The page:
Billy Corgan just teased his long-running rock band The Smashing Pumpkins’ latest comeback single, “Solara.” It's set to be on some sort new release from the alternative rock band, which could be a new album or set EPs. But no matter which form their new music takes, it will join a handful albums intended to be the band's “comeback” in one way or another.
Ever since 2005, when Corgan put a full-page ad in the Chicago Tribune saying he “wanted my band back, and my songs, and my dreams,” this titanic '90s rock act has lurched back into activity in different forms with a variety band members, surprises and detours, all which hoped to bring back the commercial goodwill their ten-amazing run between 1988 and 2000.
The results have been a decidedly mixed bag, with moves that have alternately divided fans and charted a path into the future for one rock's most ambitious and emotionally resonant bands. As we await new Pumpkins material, here’s a look at The Smashing Pumpkins’ latter-day discography from 2007 to the present day.
2007: A Divided Pumpkins Return With the Mantra “Don’t Get Too Artsy”
The Smashing Pumpkins’ first record in seven years only featured Corgan and the group’s brilliant, jazzbo drummer Jimmy Chamberlin, but the results divided some fans. A band that once showcased an appealing brew masculinity and femininity — feather-light songs, borderline-metal guitars — seemed to lean on the aggressive end their sound exclusively. Corgan later backtracked about Zeitgeist: “I think fans] wanted this massive, grandiose work, but you don't just roll out bed after seven years without a functioning band and go back to doing that.” Zeitgeist is only massive and grandiose, but to some fans, it missed a sense sweetness.
2009-2011: Adrift, Corgan Hangs With His '60s Heroes
Jimmy Chamberlin left the reconfigured version The Smashing Pumpkins in 2009, after a rather polarizing 20th anniversary tour. When asked why, Chamberlin simply said, “I can’t just ‘cash the check’, so to speak.” For the first time in the band’s existence, Corgan was the lone Pumpkin — but he continued to release strange, ambitious music under the banner. Enter Teargarden by Kaleidyscope, a laughably ambitious collection 44 songs that their writer was to release one at a time, online, in a set 11 EPs. Corgan only got to the middle Volume 3 before canning the project, but a few songs — “Spangled,” “Tom Tom,” — were full harpsichords, far-out lyrics and other 1960s signifiers that looked good on him. In an moment method acting, Corgan even recruited Mark Tulin, the old bassist for the psychedelic band The Electric Prunes, as an interim Pumpkin. This odd couple went on to salute The Seeds’ late singer Sky Saxon in a one-f band, Spirits in the Sky, before Tulin’s unexpected passing in 2011. There was even a moment in which Corgan claimed he was starting a new label and he’d signed, all people, 1967 psych-pop hitmakers Strawberry Alarm Clock. Corgan still claims that Teargarden by Kaleidyscope is an ongoing concern, but for all intents and purposes, this incense-and-peppermints phase was an interesting flash in the pan.
2012: Corgan Holds Open Auditions, Somewhat Recaptures the Fire
There was a brief moment in which even you could have been a Pumpkin. With no other original Pumpkins left, Corgan held open auditions in Los Angeles that resulted in a new 19-year-old drummer, Mike Byrne, who signed on from his previous gig as a McDonald’s employee. The resulting album, Oceania, felt refreshed, with Corgan seemingly remembering a few his old tricks — harmonically complicated guitars, heart-on-sleeve ballads, goth-rock keyboards. Oceania still didn’t quite live up to past peaks — Corgan’s writing and performance had grown a little wooden with age — but it’s got the Pumpkins' warmest production and engineering on record, and it’s aged well.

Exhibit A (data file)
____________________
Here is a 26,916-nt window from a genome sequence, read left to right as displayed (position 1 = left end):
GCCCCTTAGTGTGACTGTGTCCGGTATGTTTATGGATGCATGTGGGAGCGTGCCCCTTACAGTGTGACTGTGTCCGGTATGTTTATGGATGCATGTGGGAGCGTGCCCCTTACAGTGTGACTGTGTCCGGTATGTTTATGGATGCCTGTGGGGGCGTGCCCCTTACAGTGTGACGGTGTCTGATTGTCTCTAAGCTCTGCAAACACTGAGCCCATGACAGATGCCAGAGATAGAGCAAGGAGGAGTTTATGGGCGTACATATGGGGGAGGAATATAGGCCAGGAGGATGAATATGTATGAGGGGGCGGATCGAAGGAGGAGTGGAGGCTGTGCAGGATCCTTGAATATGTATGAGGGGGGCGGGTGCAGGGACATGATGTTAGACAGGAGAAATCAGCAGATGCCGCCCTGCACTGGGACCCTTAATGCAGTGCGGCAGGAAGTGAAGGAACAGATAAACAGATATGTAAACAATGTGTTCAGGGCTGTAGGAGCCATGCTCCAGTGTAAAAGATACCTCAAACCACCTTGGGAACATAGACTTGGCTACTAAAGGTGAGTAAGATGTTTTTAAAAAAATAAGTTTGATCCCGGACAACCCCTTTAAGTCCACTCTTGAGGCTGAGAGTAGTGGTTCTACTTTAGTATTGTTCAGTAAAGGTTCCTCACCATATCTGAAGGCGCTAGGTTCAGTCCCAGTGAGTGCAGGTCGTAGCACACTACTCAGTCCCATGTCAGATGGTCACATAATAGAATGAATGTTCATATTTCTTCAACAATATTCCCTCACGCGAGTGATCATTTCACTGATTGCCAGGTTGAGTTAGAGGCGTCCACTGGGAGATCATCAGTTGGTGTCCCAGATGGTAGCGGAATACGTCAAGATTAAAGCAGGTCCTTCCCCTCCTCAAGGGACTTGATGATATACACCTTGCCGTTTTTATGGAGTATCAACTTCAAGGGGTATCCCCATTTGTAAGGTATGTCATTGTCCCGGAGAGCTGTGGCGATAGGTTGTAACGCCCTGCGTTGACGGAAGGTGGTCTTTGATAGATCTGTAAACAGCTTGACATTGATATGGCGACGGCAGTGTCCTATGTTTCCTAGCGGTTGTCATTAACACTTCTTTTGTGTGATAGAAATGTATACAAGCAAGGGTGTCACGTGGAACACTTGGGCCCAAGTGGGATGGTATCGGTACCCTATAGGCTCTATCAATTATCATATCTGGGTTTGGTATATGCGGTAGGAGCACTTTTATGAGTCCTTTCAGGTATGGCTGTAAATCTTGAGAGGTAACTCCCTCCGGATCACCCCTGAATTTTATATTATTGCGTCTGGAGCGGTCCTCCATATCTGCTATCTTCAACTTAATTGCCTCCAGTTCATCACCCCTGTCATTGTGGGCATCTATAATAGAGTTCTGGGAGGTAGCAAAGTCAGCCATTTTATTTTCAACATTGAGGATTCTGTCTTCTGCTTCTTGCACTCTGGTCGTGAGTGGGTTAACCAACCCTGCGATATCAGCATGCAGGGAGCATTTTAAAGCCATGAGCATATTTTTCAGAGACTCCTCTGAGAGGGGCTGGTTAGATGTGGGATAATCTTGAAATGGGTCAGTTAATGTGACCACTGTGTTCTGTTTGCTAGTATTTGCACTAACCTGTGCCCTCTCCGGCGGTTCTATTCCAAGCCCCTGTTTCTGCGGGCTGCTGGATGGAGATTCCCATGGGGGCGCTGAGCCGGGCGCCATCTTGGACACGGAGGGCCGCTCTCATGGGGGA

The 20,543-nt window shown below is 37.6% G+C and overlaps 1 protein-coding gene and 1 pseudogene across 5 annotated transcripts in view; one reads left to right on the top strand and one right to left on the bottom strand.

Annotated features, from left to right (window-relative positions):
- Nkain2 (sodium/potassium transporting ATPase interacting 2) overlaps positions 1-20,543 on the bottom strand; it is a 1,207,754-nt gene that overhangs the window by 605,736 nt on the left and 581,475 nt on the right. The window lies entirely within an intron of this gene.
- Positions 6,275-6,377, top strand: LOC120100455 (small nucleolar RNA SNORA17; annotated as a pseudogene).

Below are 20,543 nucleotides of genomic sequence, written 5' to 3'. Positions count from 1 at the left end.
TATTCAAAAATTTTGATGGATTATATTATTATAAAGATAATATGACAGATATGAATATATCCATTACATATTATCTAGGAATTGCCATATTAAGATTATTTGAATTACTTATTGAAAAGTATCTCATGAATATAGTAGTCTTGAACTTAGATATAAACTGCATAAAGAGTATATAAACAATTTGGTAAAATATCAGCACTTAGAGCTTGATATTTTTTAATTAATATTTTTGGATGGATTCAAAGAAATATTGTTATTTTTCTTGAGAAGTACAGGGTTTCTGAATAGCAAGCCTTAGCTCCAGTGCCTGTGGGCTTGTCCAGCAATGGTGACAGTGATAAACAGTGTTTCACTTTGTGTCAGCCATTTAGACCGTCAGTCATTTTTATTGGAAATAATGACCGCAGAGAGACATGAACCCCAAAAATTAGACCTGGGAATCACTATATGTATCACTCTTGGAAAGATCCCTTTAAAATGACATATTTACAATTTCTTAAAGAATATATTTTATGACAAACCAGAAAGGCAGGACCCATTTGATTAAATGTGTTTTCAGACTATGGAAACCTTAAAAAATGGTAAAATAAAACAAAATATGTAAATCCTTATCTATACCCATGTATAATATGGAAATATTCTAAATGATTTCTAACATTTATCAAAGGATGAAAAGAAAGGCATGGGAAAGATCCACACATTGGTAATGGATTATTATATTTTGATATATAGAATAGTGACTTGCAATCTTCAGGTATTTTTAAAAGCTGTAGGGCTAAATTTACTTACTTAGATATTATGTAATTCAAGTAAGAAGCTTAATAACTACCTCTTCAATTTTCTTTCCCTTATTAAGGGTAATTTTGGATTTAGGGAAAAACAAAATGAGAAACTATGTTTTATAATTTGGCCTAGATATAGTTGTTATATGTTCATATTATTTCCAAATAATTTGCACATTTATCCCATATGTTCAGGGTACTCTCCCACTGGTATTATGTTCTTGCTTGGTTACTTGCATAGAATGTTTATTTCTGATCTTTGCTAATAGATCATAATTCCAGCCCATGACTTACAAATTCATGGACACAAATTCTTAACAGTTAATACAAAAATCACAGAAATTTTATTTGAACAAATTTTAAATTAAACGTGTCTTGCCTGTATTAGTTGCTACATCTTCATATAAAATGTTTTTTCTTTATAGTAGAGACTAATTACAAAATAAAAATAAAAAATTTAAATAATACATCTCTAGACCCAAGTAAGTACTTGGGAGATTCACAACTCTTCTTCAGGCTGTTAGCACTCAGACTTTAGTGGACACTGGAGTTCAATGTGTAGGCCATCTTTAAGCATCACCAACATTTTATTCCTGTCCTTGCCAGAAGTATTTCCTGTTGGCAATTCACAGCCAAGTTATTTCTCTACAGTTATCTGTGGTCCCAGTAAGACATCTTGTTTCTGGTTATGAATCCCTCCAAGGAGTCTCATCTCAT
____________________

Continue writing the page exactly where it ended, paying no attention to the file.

2014: Corgan Aims for User-Friendliness, Which Means Tommy Lee
The Oceania band seemed like a promising new chapter for The Smashing Pumpkins, but it wasn’t to be — Byrne and bassist Nicole Fiorentino were out in short order. When prompted by Joe Bosso at Music Radar as to why Byrne, in particular, was out, his cagey response was, “Mike, like Elvis, has left the building.” Borne a mysterious alliance with Tommy Lee, who plays drums on the album's entirety, Monuments to an Elegy is accessible and commercial. And if you’re really on a mission here and haven’t changed the dial to Siamese Dream for a fix, Monuments has its share pleasures, like the bubbly closing track “Anti-Hero.”
2017: Corgan Clears His Head on the Road, Writes a Bunch Acoustic Songs About It
After undergoing his “Thirty Days” cross-country travel project and scrapping the planned Monuments follow-up, Day for Night, Corgan began to claim that his growing tabloid presence was all a ruse, an act. “I would say 80 percent the things that I get held up and mocked for, I’m doing intentionally,” he told The New York Times. “I've been wrong about every album I made since Mellon Collie,” he proclaimed to SPIN. But more importantly than any that, Corgan recorded some music that opened a new chapter for him. Ogilala, a handful unfussy solo acoustic songs written with Rick Rubin at the helm, showed that Corgan’s tender side is still intact. It’s not a Pumpkins project per se, but it’s relevant here because its inclusion James Iha and Rick Rubin carry over into the 2018 version the band. A few the tunes reflect regions North America Corgan drew inspiration from “Thirty Days,” and they're alternately Shakespearean (“Is love a fool / A brackish goad?”) and open-hearted (“Take me as I am!”). It still didn't do much to convert lapsed Pumpkins fans, but Corgan had earned every right to be a developing artist, whether the muse led him or f the trail public approval.